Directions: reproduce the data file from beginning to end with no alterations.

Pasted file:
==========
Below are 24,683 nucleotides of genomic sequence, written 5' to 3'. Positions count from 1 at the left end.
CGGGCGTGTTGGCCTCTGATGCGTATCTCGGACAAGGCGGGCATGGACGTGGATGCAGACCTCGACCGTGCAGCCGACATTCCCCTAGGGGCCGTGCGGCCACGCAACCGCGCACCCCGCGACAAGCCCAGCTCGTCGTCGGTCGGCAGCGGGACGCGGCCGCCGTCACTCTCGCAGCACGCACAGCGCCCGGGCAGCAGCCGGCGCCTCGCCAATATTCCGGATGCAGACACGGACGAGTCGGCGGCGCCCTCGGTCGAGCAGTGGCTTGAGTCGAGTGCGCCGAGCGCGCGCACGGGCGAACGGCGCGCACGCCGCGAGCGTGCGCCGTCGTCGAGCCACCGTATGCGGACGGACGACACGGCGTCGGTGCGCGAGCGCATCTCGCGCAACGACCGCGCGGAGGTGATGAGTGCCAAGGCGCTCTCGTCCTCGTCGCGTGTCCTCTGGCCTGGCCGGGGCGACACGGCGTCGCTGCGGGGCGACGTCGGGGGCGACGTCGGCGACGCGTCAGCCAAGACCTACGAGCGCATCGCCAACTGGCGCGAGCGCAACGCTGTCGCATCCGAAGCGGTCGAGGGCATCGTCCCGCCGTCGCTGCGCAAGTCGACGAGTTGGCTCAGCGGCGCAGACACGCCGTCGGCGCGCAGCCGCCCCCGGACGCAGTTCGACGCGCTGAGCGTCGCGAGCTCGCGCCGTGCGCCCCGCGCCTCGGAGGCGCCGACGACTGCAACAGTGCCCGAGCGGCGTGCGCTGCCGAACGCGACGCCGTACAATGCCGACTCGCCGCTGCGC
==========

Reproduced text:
Below are 24,683 nucleotides of genomic sequence, written 5' to 3'. Positions count from 1 at the left end.
CGGGCGTGTTGGCCTCTGATGCGTATCTCGGACAAGGCGGGCATGGACGTGGATGCAGACCTCGACCGTGCAGCCGACATTCCCCTAGGGGCCGTGCGGCCACGCAACCGCGCACCCCGCGACAAGCCCAGCTCGTCGTCGGTCGGCAGCGGGACGCGGCCGCCGTCACTCTCGCAGCACGCACAGCGCCCGGGCAGCAGCCGGCGCCTCGCCAATATTCCGGATGCAGACACGGACGAGTCGGCGGCGCCCTCGGTCGAGCAGTGGCTTGAGTCGAGTGCGCCGAGCGCGCGCACGGGCGAACGGCGCGCACGCCGCGAGCGTGCGCCGTCGTCGAGCCACCGTATGCGGACGGACGACACGGCGTCGGTGCGCGAGCGCATCTCGCGCAACGACCGCGCGGAGGTGATGAGTGCCAAGGCGCTCTCGTCCTCGTCGCGTGTCCTCTGGCCTGGCCGGGGCGACACGGCGTCGCTGCGGGGCGACGTCGGGGGCGACGTCGGCGACGCGTCAGCCAAGACCTACGAGCGCATCGCCAACTGGCGCGAGCGCAACGCTGTCGCATCCGAAGCGGTCGAGGGCATCGTCCCGCCGTCGCTGCGCAAGTCGACGAGTTGGCTCAGCGGCGCAGACACGCCGTCGGCGCGCAGCCGCCCCCGGACGCAGTTCGACGCGCTGAGCGTCGCGAGCTCGCGCCGTGCGCCCCGCGCCTCGGAGGCGCCGACGACTGCAACAGTGCCCGAGCGGCGTGCGCTGCCGAACGCGACGCCGTACAATGCCGACTCGCCGCTGCGC